M+ / Design Trust Research Fellowship Grant
The Agency of traditional Architecture in Indonesia: Locating Indonesian Identity through the Course of Time
Yasmin Tri Aryani / M+, West Kowloon Cultural District
M+ and Design Trust are pleased to announce that Oliver Elser and Yasmin Tri Aryani are the recipients of the M+ / Design Trust Research Fellowship 2019. Elser will investigate Brutalist architecture in Hong Kong, and Aryani will study the appropriation of traditional architecture in Indonesia. These topics are in dialogue with the curatorial interests and activities of M+.
Now in its fifth year, the M+ / Design Trust Research Fellowship has expanded into two separate fellowships to address a broader geographic context. One fellowship supports a project focused on Hong Kong and the Pearl River Delta region, and another supports a project related to other parts of Asia through a transnational lens.
About Yasmin Tri Aryani
Yasmin Tri Aryani graduated with a MA degree in Design Curating and Writing at Design Academy Eindhoven in the Netherlands. Aryani has contributed to various articles on interior design and architecture since 2012 with her research interest focused around the analysis and visualisation of government-funded buildings in multi-ethnic and postcolonial countries. Aryani’s project “Mapping the Way Home: The Role of Architecture in Constructing Contested Notions of Identity in Indonesia” was nominated for the Gijs Bakker award. Through the M+/ Design Trust research fellowship, Aryani aims to explore how indigenous architecture has been instrumentalised in representing national identity, in relation to ethnic majorities and minorities in the country.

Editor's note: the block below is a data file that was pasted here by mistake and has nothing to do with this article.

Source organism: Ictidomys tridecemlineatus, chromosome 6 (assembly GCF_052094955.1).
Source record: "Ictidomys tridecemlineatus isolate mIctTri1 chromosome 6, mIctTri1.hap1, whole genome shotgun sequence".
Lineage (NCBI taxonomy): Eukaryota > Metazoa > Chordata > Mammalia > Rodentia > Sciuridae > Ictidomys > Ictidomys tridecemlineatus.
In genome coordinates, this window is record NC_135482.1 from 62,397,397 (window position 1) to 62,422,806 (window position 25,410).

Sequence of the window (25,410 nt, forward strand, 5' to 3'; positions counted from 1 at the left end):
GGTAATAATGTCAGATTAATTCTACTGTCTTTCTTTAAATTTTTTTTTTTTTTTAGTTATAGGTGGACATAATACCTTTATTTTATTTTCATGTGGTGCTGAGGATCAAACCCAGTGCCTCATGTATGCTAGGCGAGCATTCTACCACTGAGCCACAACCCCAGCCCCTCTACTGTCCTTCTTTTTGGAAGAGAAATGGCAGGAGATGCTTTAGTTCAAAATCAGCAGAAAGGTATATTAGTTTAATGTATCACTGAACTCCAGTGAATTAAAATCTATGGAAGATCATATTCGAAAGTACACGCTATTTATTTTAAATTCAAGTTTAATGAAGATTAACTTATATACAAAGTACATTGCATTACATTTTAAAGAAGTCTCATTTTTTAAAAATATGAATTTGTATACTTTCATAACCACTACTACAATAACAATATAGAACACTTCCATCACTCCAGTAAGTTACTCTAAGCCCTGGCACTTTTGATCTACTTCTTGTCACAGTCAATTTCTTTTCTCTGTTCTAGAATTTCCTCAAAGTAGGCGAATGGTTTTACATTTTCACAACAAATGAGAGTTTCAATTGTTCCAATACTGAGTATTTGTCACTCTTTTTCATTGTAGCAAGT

About the Partnering Institution
A cornerstone of the ambitious West Kowloon Cultural District, M+ is Hong Kong's new museum for visual culture, encompassing twentieth and twenty-first century art, design and architecture, and moving image from Hong Kong, China, Asia, and beyond. From its vantage point in one of the world's most dynamic regions, M+ will document the past, inform the present, and contribute to the future of visual culture within an ever more interconnected global landscape. The museum will take a multidisciplinary approach that both challenges and respects existing boundaries, while creating a meeting point for a diversity of perspectives, narratives, and audiences.